I could go on about the bizarre solutions that the game sometimes wants the player to pursue, but after playing adventure games for so many years, I've come to accept the odd and strange ways that developers have used their particular logic to provide challenges, and Chronicles of Mystery isn't as bad as some others. Most of the puzzles tie into the story well enough without becoming intrusive or out of place. The story, however, doesn't fare as well.
After getting off to a decent start with some fascinating props and a few interesting locales, the thin characterizations reveal only that Sylvie must have a limitless bank account for international travel and is fortunate to have enemies who aren't as smart as they think they are. It avoids having to depend on the oft-abused Knights Templar for its Crusades-era mysteries, leaning instead on their rivals, the Knights Hospitaller, for inspiration. This was a welcome change of pace, since the Hospitaller order did not share the same kind of lethal PR that the Templars did, courtesy of Philip IV of France.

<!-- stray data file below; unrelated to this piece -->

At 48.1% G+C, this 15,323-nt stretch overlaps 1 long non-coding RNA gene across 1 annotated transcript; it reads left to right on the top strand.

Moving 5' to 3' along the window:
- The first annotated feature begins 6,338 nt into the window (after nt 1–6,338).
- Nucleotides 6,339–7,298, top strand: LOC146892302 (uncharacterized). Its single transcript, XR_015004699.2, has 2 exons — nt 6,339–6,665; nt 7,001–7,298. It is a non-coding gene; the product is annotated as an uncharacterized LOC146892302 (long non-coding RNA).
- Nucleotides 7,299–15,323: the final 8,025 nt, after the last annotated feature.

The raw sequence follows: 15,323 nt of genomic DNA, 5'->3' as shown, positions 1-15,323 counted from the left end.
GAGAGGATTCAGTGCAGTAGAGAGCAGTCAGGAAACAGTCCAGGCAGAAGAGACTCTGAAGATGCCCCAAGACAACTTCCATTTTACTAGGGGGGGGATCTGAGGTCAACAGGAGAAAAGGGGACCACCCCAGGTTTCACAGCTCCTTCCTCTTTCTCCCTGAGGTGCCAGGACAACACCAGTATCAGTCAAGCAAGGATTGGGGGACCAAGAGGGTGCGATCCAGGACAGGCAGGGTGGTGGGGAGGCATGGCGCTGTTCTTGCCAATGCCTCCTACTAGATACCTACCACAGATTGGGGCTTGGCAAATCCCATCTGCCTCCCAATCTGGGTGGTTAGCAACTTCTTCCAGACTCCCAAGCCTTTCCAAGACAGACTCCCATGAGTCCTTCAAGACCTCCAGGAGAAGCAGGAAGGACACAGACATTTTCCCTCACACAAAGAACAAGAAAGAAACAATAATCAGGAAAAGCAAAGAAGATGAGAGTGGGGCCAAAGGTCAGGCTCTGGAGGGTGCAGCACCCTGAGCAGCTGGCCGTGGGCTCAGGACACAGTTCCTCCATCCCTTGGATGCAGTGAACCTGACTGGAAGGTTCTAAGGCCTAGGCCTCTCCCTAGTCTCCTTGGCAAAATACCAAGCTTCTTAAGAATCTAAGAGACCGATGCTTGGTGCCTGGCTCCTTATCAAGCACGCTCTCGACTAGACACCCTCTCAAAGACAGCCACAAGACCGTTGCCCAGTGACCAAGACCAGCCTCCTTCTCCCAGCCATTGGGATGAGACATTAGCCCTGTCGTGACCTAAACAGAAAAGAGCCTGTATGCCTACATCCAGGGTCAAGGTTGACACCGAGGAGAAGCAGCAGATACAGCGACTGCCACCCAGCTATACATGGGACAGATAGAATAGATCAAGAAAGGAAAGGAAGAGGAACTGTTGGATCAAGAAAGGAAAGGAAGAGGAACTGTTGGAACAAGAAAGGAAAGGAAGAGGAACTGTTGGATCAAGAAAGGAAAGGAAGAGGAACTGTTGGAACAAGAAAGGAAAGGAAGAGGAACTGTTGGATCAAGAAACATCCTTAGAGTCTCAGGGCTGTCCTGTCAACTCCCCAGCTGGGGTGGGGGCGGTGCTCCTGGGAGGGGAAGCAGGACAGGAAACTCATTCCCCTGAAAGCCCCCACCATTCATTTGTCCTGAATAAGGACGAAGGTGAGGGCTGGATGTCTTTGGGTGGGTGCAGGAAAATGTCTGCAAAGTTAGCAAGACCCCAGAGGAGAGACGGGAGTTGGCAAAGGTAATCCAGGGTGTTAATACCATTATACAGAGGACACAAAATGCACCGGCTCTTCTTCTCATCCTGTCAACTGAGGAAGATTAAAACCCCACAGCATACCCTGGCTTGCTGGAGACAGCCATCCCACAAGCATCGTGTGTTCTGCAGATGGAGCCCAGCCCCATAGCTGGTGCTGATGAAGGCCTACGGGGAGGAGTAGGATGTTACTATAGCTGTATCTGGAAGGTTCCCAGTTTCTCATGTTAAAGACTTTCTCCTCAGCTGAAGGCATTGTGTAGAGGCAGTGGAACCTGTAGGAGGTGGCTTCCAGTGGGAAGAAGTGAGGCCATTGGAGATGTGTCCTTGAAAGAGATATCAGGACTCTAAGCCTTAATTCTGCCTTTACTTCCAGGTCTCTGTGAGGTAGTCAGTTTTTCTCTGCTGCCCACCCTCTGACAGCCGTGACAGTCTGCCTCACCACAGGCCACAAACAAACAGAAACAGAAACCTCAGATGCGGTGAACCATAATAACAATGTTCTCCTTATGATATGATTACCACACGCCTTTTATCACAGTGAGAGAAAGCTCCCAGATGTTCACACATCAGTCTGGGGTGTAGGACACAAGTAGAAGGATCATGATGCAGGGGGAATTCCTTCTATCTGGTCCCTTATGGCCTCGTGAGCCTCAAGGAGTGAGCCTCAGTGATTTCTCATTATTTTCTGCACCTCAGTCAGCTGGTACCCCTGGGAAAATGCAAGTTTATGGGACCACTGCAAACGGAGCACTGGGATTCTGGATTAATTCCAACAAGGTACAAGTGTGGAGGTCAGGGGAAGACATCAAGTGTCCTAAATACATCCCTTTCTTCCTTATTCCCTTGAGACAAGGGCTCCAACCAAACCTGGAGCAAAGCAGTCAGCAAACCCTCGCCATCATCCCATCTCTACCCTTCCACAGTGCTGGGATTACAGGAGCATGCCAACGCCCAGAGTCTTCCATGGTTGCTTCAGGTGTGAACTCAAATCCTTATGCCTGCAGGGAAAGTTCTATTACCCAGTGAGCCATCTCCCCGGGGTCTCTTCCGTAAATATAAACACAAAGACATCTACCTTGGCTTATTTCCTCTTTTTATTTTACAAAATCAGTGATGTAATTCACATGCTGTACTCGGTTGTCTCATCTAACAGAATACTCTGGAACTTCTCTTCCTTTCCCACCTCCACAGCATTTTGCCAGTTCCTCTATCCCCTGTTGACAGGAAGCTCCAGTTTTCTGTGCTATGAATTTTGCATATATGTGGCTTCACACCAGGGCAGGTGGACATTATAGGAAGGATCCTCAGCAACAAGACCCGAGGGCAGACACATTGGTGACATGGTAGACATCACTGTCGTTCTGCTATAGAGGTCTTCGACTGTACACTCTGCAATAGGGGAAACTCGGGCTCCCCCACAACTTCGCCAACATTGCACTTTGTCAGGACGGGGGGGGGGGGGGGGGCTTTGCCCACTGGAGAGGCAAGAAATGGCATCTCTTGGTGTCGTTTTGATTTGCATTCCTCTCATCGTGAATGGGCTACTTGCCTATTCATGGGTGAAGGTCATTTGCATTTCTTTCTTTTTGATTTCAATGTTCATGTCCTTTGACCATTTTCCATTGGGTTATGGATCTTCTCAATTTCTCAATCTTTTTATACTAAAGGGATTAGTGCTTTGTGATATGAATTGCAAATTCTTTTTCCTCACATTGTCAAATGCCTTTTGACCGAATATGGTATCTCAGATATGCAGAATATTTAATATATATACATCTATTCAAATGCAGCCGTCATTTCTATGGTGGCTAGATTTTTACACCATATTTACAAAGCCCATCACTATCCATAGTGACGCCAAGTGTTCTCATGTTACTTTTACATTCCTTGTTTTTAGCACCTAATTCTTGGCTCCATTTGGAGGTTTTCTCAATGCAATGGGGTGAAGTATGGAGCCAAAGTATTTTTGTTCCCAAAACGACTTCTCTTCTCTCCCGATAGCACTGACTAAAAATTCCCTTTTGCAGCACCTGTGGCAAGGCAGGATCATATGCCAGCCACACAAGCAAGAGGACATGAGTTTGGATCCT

Even this was not enough to save the story from its own lapses in logic, such as Sylvie's visions from the past, which are never explained. In one scene, a somewhat disreputable museum manager finds Sylvie in an off-limits location. It's obvious that the stolen artifacts that had been there are gone and that she was left behind by whoever took them. The only way into the room was through the museum or through the window, and the stolen artifacts were in boxes that were big enough to store scooters. Instead of turning over Sylvie to the police or create a scenario where she can escape or talk her way out of the situation by turning it back on the would-be thieves, the story calls for the manager to simply let her go because she smells like fish and is probably poor. In other games where the villains are a lot less trusting and smarter, Sylvie's days of globetrotting would be over. Most of the game takes this convenient approach to just about everything that our archaeologist encounters, often forcing the player to rationalize an explanation or simply accept that she's the luckiest person on the planet. Working through a potential puzzle to avoid the situation altogether could have been a better alternative.